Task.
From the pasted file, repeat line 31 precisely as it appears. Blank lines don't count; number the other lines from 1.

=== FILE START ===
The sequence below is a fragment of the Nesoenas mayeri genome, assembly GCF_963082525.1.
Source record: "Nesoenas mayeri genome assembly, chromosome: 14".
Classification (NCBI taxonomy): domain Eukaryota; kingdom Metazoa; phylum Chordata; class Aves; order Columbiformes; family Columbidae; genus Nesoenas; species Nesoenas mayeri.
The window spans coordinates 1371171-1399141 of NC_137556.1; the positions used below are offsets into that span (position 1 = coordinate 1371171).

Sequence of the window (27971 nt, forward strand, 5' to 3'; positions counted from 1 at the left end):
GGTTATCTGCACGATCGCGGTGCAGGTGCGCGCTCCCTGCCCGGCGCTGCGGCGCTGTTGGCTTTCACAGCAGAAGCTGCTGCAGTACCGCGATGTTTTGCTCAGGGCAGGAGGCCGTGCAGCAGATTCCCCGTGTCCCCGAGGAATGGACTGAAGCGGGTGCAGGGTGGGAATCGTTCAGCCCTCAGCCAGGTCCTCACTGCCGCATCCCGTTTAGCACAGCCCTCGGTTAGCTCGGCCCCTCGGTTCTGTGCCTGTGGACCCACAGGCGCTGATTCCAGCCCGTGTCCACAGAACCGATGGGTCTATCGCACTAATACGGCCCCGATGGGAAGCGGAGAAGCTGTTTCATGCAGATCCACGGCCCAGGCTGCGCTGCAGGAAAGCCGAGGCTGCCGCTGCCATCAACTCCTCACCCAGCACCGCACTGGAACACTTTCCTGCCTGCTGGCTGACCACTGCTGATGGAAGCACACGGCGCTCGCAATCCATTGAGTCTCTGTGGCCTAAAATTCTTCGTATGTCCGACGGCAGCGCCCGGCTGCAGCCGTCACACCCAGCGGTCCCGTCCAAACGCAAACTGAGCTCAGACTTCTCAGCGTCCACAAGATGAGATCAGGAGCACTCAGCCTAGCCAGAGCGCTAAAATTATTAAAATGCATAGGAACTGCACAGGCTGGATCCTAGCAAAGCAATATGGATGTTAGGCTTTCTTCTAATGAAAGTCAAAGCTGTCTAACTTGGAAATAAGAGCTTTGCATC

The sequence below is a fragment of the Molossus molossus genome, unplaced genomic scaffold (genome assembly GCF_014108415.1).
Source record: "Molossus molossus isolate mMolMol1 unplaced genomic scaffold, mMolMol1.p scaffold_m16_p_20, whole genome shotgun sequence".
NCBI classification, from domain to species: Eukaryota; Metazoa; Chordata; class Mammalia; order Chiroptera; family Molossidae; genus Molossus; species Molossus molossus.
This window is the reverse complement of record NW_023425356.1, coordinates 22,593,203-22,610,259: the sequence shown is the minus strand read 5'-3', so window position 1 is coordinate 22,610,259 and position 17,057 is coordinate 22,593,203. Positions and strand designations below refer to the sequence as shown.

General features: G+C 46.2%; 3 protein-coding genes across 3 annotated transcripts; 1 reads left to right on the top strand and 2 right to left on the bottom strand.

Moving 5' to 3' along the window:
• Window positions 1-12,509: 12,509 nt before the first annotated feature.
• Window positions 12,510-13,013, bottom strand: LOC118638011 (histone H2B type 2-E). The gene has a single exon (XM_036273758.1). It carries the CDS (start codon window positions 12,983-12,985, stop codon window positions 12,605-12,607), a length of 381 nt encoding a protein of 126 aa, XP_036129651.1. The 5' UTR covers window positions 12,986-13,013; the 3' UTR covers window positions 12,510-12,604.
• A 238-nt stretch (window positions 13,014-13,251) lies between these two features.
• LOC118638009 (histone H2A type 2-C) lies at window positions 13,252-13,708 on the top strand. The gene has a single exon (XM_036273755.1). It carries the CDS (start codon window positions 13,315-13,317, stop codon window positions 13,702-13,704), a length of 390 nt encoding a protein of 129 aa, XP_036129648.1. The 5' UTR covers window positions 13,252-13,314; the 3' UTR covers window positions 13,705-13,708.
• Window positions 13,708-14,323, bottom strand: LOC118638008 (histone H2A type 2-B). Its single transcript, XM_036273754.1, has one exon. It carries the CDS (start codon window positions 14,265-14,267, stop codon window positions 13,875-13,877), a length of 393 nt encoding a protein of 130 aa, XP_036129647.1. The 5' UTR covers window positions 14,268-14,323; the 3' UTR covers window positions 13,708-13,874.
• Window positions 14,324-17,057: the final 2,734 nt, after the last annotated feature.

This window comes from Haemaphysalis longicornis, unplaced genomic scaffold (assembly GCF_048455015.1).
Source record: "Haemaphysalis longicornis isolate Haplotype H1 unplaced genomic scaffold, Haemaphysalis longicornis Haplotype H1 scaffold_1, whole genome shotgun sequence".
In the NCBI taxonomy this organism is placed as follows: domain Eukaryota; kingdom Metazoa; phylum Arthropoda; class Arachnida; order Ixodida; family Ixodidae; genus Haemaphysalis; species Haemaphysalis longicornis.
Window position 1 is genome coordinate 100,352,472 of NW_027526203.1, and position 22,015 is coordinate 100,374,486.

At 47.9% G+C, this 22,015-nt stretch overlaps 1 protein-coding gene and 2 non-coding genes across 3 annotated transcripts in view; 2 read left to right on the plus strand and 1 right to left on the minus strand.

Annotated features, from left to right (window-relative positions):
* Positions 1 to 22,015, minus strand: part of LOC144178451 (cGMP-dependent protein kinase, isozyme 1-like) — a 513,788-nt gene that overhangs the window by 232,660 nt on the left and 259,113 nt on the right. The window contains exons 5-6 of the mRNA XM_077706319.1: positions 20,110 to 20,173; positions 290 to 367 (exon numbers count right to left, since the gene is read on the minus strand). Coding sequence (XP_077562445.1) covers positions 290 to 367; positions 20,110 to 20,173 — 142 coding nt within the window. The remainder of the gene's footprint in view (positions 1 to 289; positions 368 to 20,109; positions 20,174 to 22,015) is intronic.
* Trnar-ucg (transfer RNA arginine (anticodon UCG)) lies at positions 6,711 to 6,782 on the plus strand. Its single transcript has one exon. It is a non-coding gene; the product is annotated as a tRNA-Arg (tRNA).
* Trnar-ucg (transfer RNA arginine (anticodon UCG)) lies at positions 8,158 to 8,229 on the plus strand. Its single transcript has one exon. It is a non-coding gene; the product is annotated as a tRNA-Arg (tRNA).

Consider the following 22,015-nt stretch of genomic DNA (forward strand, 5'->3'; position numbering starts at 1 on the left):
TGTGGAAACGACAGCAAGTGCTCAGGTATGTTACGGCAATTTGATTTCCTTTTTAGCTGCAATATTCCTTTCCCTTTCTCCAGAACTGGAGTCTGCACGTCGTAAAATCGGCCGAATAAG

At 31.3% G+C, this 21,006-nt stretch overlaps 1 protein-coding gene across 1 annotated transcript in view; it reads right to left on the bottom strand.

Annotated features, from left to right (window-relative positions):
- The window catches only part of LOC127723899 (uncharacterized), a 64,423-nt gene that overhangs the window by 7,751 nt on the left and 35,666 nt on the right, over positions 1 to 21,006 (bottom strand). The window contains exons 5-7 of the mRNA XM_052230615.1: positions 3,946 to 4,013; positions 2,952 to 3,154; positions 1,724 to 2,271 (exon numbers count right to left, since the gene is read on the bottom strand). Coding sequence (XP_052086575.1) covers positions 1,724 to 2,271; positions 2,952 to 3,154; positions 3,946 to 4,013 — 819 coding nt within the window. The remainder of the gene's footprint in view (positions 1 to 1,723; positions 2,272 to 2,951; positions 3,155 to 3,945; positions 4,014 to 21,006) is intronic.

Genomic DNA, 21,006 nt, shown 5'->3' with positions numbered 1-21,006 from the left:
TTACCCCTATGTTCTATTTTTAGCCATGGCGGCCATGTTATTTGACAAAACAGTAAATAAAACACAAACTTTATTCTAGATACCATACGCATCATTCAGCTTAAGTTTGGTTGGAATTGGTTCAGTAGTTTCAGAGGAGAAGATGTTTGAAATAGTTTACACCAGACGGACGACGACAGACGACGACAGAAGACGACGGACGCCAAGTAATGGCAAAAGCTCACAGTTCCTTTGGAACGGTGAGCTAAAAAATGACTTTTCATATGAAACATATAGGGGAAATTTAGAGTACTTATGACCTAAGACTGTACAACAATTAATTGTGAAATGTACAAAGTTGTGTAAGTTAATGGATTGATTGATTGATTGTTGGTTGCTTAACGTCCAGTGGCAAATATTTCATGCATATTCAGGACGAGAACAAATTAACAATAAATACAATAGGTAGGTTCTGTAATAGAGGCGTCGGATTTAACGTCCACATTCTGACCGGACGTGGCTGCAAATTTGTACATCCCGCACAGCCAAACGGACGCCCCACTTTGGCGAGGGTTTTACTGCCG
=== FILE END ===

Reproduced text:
Annotated features, from left to right (window-relative positions):